BeAM Machines prepares Solutions Center for serial production with Magic 2.0 additive manufacturing
Industrial metal 3D printer manufacturers BeAM Machines, headquartered in Strasbourg, France, has delivered its 5 axis Magic 2.0 machine to it’s Solutions Center in North America. The facility in Cincinnati, OH, was reported as a “major milestone” for the company when it opened in February 2017.
At the time of launch, BeAM CEO Emeric d’Arcimoles commented,
Opening a U.S Subsidiary is a major milestone, given the prospects for robust and rapid growth harbored by the American market. BeAM intends to become a major player in the U.S., which has become the world leader in additive manufacturing.
Inside the Magic 2.0
The Magic 2.0 is BeAM’s multipurpose machine using Laser Metal Deposition (LMD) to additive manufacture, modify and repair technical components.
Demonstration of multi axis Laser Metal Deposition (LMD) inside a BeAM machine. Clip via BeAM Machines on YouTube
Tim Bell, General Manager of BeAM Machines North America, explains “Some of the more unique applications include combining multiple advanced technologies such as Powder Bed Fusion and Directed Energy Deposition”. Powder bed fusion is the laser powered additive manufacturing of choice inside the Magic 2.0. Directed Energy Deposition is the method of using this laser to repair and add to existing parts.
leveraging the abilities of both of these additive manufacturing technologies at the component design level, [allows] some of the world’s most advanced manufacturing facilities to push the envelope on what is possible. The freedom of design that Additive Manufacturing gives our customers allows them to achieve component performance and life cycle levels that historically were only ‘pipe dreams’.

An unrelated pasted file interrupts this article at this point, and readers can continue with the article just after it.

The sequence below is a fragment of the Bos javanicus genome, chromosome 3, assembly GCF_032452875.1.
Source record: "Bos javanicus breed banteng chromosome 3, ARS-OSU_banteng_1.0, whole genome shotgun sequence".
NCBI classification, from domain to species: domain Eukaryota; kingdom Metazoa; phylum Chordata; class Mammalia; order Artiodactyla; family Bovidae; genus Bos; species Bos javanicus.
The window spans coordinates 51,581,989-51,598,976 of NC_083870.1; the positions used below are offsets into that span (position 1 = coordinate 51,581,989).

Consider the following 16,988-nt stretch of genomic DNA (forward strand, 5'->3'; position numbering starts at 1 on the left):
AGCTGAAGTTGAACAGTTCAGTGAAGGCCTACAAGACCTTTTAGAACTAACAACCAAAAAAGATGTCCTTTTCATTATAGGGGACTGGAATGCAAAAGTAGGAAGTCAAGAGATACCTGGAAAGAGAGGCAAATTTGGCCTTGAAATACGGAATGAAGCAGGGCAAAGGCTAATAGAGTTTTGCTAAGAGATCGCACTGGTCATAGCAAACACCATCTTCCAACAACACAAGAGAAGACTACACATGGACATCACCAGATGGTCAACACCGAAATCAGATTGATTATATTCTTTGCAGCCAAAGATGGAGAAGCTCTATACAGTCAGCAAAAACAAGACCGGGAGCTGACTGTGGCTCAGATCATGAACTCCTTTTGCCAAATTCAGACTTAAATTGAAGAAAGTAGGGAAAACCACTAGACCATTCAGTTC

The Magic 2.0 machine is capable of working on anything from three (the standard X Y Z) to five axis (X Y Z + B C), meaning that parts can be engineered for use from all angles.
Metal 3D printing and fixing for turbine blades in aerospace and energy
According to the company, “The Magic 2.0 is often used by Aerospace MRO sites to repair gas turbine engine shaft seals, stator vanes, LPT Blades,” (found in turbines) “as well as other high value components that are historically unrepairable.”
Founded in 2012, BeAM’s industrial partners have grown to include France’s Fives Machining Systems, Inc., a subsidiary of industrial engineering group Fives; and aerospace component manufacturers Safran Power Units (EPA:SAF).
In 2016, a collaboration between Safran, Amaero Engineering and Monash University in Australia, presented a 3D printed mock up of a jet engine at the Melbourne International Airshow 2016.
Readers can now vote for the enterprise 3D printer of the year in the first annual 3D Printing Industry Awards.
Featured image shows the Magic 2.0 5 axis machine. Photos via BeAM Machines